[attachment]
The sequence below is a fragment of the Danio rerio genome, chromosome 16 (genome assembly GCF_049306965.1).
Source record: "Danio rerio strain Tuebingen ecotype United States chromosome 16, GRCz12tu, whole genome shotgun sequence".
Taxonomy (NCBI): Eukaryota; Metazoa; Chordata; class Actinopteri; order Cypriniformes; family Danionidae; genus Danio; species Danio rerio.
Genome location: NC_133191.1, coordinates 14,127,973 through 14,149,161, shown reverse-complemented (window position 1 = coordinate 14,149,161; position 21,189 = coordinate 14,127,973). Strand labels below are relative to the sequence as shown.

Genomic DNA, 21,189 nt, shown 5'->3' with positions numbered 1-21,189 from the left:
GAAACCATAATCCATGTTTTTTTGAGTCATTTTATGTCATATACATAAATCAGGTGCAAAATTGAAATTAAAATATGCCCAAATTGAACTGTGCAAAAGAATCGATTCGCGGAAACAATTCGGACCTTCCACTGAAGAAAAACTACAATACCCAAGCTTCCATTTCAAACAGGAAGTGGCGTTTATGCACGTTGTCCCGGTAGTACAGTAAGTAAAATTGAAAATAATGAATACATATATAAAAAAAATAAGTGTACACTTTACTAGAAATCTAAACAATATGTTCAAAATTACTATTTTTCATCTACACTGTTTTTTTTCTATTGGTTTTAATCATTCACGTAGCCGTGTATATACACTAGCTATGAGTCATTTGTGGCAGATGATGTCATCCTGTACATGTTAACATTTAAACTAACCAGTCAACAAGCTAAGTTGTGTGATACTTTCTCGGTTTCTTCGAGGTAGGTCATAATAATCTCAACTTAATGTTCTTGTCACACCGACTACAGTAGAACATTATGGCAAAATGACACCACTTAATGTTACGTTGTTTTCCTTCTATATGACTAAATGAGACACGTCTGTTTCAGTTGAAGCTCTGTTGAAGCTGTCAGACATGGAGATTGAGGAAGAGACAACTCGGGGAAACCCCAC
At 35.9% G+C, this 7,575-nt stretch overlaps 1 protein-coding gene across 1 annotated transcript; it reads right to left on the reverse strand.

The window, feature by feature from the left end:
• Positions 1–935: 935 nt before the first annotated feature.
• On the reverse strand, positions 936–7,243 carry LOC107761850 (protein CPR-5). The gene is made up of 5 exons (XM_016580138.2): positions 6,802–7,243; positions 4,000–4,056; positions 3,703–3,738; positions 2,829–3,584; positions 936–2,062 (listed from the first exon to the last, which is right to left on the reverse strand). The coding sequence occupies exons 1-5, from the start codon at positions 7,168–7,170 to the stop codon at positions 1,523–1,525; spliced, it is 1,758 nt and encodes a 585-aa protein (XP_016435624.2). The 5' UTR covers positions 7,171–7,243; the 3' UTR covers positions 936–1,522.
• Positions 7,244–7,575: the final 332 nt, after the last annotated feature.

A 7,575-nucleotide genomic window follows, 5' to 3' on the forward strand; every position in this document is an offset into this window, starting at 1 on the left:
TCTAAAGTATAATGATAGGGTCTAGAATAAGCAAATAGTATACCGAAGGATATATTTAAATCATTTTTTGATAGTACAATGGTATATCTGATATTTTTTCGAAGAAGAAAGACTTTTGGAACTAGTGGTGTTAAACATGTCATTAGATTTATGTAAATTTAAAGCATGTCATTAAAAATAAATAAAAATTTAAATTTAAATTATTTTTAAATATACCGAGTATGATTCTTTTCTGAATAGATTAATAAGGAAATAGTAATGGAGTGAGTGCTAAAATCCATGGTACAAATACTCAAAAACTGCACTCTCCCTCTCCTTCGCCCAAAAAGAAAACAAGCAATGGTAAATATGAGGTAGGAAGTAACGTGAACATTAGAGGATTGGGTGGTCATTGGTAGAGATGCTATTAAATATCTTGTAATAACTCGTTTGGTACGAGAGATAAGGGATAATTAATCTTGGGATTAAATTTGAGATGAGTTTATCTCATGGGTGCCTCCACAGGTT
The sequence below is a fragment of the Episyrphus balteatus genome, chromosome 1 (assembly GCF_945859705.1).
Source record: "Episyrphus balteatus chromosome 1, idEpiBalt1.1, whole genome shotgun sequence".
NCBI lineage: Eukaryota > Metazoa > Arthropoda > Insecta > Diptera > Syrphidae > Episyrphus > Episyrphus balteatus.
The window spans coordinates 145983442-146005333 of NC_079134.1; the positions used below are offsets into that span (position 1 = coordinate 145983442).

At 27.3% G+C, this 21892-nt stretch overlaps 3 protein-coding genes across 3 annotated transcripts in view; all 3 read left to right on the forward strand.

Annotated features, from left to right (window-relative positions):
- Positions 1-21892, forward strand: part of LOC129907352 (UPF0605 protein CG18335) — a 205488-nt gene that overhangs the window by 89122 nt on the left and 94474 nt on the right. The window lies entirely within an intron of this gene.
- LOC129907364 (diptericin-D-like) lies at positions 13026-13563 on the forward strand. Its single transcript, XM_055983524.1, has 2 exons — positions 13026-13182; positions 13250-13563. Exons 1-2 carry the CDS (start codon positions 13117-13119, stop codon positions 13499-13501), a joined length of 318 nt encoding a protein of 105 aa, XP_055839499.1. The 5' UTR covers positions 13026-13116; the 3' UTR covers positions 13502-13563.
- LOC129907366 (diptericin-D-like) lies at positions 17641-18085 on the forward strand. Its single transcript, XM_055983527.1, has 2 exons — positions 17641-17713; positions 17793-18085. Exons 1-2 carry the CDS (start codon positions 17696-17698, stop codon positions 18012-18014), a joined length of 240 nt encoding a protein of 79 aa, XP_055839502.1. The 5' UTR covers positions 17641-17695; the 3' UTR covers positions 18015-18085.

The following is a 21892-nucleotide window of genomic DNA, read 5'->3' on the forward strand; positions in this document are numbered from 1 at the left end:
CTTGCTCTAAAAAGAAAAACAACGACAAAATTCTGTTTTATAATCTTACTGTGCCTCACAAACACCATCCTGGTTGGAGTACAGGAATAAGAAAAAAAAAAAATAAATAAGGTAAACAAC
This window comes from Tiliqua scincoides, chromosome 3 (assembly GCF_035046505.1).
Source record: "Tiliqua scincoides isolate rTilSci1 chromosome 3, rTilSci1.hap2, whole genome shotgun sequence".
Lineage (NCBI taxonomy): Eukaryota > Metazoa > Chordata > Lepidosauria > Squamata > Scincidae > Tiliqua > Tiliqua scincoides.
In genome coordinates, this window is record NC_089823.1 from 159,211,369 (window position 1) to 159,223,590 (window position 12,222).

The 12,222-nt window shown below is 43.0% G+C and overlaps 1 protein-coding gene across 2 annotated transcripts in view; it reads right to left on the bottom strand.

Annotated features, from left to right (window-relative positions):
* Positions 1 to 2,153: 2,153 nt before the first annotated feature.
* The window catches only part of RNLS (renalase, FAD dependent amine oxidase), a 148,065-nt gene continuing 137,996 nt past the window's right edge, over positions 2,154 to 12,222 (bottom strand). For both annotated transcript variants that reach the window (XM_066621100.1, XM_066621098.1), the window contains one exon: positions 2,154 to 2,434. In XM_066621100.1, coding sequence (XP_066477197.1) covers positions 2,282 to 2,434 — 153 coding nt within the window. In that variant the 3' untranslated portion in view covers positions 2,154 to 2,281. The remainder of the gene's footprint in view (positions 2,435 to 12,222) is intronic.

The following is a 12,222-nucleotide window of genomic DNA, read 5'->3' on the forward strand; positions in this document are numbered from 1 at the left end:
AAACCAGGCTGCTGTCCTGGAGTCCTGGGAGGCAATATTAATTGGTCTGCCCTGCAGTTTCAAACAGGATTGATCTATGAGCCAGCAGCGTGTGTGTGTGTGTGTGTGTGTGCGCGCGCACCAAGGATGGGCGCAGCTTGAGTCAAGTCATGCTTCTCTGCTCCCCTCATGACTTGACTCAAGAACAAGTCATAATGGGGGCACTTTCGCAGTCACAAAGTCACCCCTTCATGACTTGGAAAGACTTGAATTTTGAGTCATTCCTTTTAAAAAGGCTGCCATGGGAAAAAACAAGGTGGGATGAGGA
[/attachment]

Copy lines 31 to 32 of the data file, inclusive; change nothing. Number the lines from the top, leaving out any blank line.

* Positions 1 to 2,153: 2,153 nt before the first annotated feature.
* The window catches only part of RNLS (renalase, FAD dependent amine oxidase), a 148,065-nt gene continuing 137,996 nt past the window's right edge, over positions 2,154 to 12,222 (bottom strand). For both annotated transcript variants that reach the window (XM_066621100.1, XM_066621098.1), the window contains one exon: positions 2,154 to 2,434. In XM_066621100.1, coding sequence (XP_066477197.1) covers positions 2,282 to 2,434 — 153 coding nt within the window. In that variant the 3' untranslated portion in view covers positions 2,154 to 2,281. The remainder of the gene's footprint in view (positions 2,435 to 12,222) is intronic.